God I Wish I Didn’t Resemble a Terrorist Sympathizer

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“The first time it happened was in 2002. A friend saw a picture of former University of South Florida professor and alleged terrorism supporter Sami Al-Arian and did a double take because he thought it was me. He thought the resemblance was funny. I didn’t.” Bob Andelman, left, writes in the St. Petersburg Times.

“Not that time, or the second, third or 100th time.

The more attention Al-Arian’s case got in the media, the more often it happened. Even I could see why: The wire-rim glasses, classic bald head, the shape of the ears and, more particularly, the way we shaved our salt-and-pepper beards were all eerily similar. We’re even close in age; Al-Arian is 47, I’m 46.

Al-Arian’s case has affected my ability to travel freely, too. No one ever looked twice at me in an airport until Al-Arian’s face started making the front page. Suddenly I was getting extra security checks, being pulled aside for extra wanding, questioning and delays. I was never strip-searched, but I always wondered if that might be coming. The hassles finally relented when I bought a pair of funky blue plastic-frame glasses that looked nothing like the wire frames and oval lenses Al-Arian and I apparently both preferred.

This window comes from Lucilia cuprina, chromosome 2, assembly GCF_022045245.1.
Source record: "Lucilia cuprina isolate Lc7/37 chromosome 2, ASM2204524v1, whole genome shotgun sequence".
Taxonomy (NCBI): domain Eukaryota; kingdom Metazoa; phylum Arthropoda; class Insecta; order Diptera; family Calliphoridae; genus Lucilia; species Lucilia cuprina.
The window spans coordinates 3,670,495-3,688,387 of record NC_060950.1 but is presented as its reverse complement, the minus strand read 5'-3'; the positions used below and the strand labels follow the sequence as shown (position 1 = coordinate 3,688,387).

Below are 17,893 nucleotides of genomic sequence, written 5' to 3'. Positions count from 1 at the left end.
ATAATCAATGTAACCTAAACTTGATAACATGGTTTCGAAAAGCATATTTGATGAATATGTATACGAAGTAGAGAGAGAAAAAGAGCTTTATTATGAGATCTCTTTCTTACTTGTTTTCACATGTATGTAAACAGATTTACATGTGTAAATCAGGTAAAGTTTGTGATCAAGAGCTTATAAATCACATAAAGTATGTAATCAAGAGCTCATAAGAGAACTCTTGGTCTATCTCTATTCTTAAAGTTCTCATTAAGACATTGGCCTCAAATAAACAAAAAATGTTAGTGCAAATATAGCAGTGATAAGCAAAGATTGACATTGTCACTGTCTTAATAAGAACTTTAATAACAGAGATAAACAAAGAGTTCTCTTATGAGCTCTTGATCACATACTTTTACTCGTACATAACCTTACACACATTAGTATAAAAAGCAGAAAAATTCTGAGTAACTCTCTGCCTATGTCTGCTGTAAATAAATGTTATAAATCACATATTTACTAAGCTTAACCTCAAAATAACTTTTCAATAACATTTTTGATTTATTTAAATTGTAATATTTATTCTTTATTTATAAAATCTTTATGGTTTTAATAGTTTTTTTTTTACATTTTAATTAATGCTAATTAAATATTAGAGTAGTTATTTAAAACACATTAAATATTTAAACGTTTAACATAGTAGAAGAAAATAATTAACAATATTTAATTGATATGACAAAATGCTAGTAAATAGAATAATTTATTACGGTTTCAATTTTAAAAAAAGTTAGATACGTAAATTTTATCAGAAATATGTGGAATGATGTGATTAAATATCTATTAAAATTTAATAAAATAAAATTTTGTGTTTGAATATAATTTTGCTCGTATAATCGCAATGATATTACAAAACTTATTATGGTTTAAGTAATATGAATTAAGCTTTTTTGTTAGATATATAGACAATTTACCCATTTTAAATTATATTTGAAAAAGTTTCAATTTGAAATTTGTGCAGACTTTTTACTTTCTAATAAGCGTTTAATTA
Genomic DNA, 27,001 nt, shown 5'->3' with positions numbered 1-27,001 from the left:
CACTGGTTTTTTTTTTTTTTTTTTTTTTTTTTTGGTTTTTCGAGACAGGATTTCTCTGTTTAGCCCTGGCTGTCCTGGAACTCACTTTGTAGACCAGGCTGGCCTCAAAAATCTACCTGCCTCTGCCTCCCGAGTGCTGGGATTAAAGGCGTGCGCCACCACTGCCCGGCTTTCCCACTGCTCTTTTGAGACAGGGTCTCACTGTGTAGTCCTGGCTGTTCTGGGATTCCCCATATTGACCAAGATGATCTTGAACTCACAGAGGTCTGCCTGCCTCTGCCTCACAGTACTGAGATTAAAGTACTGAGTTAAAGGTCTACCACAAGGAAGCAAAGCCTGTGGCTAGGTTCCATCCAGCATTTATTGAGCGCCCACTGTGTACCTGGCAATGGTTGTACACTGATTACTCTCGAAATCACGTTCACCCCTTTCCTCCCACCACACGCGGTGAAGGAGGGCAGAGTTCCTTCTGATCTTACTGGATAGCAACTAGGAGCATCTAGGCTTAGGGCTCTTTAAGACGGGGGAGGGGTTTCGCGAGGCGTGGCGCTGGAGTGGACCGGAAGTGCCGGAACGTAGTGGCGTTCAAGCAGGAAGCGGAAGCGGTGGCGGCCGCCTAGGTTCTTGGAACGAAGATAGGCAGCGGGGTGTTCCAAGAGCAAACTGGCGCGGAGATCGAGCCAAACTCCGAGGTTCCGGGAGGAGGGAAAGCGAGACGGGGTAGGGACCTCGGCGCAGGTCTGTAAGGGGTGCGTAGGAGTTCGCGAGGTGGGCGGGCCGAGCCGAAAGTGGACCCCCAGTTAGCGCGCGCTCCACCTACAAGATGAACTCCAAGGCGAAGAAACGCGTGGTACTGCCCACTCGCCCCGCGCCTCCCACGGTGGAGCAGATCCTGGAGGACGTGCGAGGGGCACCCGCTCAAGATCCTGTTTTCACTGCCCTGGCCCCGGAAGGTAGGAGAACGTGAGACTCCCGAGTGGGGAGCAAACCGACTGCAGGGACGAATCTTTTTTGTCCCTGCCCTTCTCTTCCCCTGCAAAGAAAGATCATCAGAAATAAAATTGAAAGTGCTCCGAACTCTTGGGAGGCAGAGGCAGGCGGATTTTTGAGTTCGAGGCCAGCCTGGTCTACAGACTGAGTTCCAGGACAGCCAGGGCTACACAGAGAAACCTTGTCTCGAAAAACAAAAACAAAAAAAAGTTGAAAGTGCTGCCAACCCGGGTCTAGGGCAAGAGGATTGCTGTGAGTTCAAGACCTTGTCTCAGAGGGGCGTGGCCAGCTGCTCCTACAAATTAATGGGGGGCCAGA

Curiously, it didn’t matter to anyone that Al-Arian had been in jail for three years on charges that he raised money that went to terrorist organizations.

It also didn’t matter that one of us was Jewish (me) and one of us was allegedly interested in killing Jews (him).

And it probably wouldn’t have mattered to anyone who mistook me for him that I was somewhat sympathetic to his plight, first being suspected for years but never charged, then held in jail even though a jury acquitted him on eight of 17 charges and deadlocked on the rest. While I couldn’t be more disgusted by Al-Arian’s angry, misguided politics, we are supposed to be a nation of laws and due process. Get accused, get your right to trial. Get acquitted, go home. That’s our system, whether he believes in its righteousness or not.